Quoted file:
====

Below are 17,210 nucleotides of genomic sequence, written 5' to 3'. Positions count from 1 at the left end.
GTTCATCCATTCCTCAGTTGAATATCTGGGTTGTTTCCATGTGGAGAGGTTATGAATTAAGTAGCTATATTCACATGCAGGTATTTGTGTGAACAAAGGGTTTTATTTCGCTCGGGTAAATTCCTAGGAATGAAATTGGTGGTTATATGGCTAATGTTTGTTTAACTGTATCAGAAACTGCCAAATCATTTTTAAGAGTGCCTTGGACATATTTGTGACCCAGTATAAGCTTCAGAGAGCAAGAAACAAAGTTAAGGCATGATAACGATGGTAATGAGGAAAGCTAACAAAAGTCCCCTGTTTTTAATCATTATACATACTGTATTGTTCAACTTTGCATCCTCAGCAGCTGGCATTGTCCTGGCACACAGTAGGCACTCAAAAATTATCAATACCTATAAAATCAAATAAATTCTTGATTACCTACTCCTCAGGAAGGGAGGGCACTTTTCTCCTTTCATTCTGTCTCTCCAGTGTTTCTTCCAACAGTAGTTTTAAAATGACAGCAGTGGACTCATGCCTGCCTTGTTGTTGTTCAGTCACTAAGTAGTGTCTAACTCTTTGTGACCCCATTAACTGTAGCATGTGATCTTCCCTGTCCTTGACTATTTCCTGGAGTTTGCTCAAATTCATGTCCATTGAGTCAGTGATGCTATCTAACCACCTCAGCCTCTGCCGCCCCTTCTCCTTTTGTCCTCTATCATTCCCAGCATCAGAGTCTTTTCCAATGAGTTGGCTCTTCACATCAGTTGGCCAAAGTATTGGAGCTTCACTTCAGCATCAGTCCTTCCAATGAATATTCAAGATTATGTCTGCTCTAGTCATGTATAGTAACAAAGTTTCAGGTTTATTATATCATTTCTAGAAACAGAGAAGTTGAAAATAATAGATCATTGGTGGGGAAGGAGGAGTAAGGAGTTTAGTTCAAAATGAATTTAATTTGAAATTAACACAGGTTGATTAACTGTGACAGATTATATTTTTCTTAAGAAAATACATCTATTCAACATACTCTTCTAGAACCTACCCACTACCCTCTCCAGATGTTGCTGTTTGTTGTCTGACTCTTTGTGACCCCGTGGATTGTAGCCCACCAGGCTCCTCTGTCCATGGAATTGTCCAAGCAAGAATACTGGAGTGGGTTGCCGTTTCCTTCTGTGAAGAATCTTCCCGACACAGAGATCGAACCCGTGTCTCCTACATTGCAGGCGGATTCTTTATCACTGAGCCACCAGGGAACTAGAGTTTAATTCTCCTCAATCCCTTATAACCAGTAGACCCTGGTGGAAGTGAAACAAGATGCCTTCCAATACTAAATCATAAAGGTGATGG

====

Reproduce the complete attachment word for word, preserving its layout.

Below are 17,210 nucleotides of genomic sequence, written 5' to 3'. Positions count from 1 at the left end.
GTTCATCCATTCCTCAGTTGAATATCTGGGTTGTTTCCATGTGGAGAGGTTATGAATTAAGTAGCTATATTCACATGCAGGTATTTGTGTGAACAAAGGGTTTTATTTCGCTCGGGTAAATTCCTAGGAATGAAATTGGTGGTTATATGGCTAATGTTTGTTTAACTGTATCAGAAACTGCCAAATCATTTTTAAGAGTGCCTTGGACATATTTGTGACCCAGTATAAGCTTCAGAGAGCAAGAAACAAAGTTAAGGCATGATAACGATGGTAATGAGGAAAGCTAACAAAAGTCCCCTGTTTTTAATCATTATACATACTGTATTGTTCAACTTTGCATCCTCAGCAGCTGGCATTGTCCTGGCACACAGTAGGCACTCAAAAATTATCAATACCTATAAAATCAAATAAATTCTTGATTACCTACTCCTCAGGAAGGGAGGGCACTTTTCTCCTTTCATTCTGTCTCTCCAGTGTTTCTTCCAACAGTAGTTTTAAAATGACAGCAGTGGACTCATGCCTGCCTTGTTGTTGTTCAGTCACTAAGTAGTGTCTAACTCTTTGTGACCCCATTAACTGTAGCATGTGATCTTCCCTGTCCTTGACTATTTCCTGGAGTTTGCTCAAATTCATGTCCATTGAGTCAGTGATGCTATCTAACCACCTCAGCCTCTGCCGCCCCTTCTCCTTTTGTCCTCTATCATTCCCAGCATCAGAGTCTTTTCCAATGAGTTGGCTCTTCACATCAGTTGGCCAAAGTATTGGAGCTTCACTTCAGCATCAGTCCTTCCAATGAATATTCAAGATTATGTCTGCTCTAGTCATGTATAGTAACAAAGTTTCAGGTTTATTATATCATTTCTAGAAACAGAGAAGTTGAAAATAATAGATCATTGGTGGGGAAGGAGGAGTAAGGAGTTTAGTTCAAAATGAATTTAATTTGAAATTAACACAGGTTGATTAACTGTGACAGATTATATTTTTCTTAAGAAAATACATCTATTCAACATACTCTTCTAGAACCTACCCACTACCCTCTCCAGATGTTGCTGTTTGTTGTCTGACTCTTTGTGACCCCGTGGATTGTAGCCCACCAGGCTCCTCTGTCCATGGAATTGTCCAAGCAAGAATACTGGAGTGGGTTGCCGTTTCCTTCTGTGAAGAATCTTCCCGACACAGAGATCGAACCCGTGTCTCCTACATTGCAGGCGGATTCTTTATCACTGAGCCACCAGGGAACTAGAGTTTAATTCTCCTCAATCCCTTATAACCAGTAGACCCTGGTGGAAGTGAAACAAGATGCCTTCCAATACTAAATCATAAAGGTGATGG